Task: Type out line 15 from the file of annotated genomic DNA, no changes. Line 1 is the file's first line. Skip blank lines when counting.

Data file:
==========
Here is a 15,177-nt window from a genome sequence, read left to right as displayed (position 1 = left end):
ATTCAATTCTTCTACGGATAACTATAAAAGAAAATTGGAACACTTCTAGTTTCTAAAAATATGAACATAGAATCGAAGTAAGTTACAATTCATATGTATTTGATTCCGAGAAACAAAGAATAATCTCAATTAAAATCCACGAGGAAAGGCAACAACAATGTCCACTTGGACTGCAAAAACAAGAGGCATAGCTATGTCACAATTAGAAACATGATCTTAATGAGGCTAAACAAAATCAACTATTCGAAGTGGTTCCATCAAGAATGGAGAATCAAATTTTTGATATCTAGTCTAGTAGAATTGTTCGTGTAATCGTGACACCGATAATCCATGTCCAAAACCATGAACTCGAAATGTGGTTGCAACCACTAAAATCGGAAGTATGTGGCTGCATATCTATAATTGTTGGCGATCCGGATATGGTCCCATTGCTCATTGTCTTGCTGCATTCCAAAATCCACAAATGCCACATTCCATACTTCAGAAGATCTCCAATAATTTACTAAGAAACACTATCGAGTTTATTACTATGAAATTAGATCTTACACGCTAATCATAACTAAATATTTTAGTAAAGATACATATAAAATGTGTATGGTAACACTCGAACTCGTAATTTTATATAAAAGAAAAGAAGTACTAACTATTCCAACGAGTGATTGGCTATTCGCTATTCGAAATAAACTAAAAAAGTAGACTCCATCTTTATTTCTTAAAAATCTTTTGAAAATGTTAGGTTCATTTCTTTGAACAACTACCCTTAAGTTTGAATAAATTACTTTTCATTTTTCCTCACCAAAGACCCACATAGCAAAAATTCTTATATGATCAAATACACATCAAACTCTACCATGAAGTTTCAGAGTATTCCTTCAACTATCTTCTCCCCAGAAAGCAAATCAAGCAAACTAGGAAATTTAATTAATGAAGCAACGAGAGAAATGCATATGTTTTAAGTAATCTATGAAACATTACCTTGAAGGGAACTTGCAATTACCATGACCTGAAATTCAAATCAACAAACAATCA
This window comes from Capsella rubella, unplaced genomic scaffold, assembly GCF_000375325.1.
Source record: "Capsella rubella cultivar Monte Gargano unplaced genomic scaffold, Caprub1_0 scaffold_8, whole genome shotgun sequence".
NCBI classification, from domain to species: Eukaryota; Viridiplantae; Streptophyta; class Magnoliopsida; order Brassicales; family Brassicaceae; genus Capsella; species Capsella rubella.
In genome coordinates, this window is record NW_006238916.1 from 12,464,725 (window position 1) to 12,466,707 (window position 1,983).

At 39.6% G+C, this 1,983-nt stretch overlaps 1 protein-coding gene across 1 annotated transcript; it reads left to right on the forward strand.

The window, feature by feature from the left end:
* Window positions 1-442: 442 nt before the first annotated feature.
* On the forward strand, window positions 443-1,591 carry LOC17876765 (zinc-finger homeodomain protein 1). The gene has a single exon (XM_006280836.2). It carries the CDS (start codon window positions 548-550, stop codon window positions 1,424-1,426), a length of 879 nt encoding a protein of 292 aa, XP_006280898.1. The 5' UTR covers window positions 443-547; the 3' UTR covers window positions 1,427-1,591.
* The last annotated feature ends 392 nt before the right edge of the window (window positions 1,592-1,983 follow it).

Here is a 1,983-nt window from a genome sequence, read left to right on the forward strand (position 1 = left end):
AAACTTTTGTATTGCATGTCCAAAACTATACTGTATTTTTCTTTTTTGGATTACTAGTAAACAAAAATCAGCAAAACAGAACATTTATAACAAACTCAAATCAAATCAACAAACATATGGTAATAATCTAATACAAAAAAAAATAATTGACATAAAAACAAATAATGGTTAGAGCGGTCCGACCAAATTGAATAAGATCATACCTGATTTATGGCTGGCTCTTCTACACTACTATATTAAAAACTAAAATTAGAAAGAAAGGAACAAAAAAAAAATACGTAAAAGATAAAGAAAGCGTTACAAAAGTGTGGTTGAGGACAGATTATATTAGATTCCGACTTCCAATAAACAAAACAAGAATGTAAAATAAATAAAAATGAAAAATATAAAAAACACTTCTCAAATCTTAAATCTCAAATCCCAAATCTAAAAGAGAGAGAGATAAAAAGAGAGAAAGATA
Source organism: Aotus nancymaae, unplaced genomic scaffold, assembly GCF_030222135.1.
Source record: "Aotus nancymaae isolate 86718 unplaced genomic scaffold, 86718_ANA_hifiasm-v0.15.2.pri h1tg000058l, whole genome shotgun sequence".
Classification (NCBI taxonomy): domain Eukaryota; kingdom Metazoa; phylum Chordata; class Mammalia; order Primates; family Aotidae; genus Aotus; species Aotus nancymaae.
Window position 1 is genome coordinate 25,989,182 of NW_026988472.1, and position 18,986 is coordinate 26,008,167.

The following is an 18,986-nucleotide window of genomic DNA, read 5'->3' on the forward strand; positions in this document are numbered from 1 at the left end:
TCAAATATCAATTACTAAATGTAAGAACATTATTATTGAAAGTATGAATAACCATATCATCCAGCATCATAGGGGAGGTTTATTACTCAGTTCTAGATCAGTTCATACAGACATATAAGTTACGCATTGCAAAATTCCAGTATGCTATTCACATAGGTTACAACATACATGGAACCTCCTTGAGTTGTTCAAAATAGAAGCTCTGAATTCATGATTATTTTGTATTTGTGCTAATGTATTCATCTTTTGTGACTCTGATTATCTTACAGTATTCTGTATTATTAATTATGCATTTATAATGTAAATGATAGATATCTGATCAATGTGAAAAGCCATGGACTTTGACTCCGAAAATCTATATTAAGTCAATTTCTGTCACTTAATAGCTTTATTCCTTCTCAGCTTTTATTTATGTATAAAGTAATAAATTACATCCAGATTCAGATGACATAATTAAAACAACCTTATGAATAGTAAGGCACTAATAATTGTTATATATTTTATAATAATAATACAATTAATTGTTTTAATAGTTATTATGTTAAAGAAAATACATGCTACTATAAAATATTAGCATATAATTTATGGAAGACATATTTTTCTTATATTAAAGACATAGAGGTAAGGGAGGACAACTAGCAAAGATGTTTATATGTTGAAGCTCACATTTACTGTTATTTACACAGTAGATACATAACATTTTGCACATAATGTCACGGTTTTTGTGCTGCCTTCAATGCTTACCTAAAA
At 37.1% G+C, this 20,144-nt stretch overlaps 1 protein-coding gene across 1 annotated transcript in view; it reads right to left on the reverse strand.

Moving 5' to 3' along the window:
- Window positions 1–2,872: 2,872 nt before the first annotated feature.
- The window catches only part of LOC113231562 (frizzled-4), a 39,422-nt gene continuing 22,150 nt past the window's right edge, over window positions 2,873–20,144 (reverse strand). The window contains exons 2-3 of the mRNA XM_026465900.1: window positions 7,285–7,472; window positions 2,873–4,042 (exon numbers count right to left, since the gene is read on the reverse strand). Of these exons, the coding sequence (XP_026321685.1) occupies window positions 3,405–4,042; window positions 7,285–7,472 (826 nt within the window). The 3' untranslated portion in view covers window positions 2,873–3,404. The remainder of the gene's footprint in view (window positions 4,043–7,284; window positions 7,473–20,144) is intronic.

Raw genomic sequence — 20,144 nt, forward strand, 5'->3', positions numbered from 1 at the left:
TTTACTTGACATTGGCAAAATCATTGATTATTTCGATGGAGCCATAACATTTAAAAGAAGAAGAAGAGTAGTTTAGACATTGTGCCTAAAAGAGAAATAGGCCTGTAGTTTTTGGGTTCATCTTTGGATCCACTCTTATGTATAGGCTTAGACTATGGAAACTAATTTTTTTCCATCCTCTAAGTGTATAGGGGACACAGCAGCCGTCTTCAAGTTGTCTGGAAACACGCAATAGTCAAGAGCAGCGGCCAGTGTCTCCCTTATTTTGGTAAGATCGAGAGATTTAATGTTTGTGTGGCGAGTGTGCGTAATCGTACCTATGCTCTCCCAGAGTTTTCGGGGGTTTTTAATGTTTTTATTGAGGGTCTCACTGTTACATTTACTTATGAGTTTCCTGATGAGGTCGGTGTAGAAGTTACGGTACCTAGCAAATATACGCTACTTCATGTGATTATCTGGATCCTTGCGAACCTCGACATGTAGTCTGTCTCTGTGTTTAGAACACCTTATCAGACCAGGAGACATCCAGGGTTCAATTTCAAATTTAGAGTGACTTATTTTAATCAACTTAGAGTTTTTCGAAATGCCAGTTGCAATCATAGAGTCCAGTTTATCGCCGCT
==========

Source record: "Aotus nancymaae isolate 86718 unplaced genomic scaffold, 86718_ANA_hifiasm-v0.15.2.pri h1tg000058l, whole genome shotgun sequence".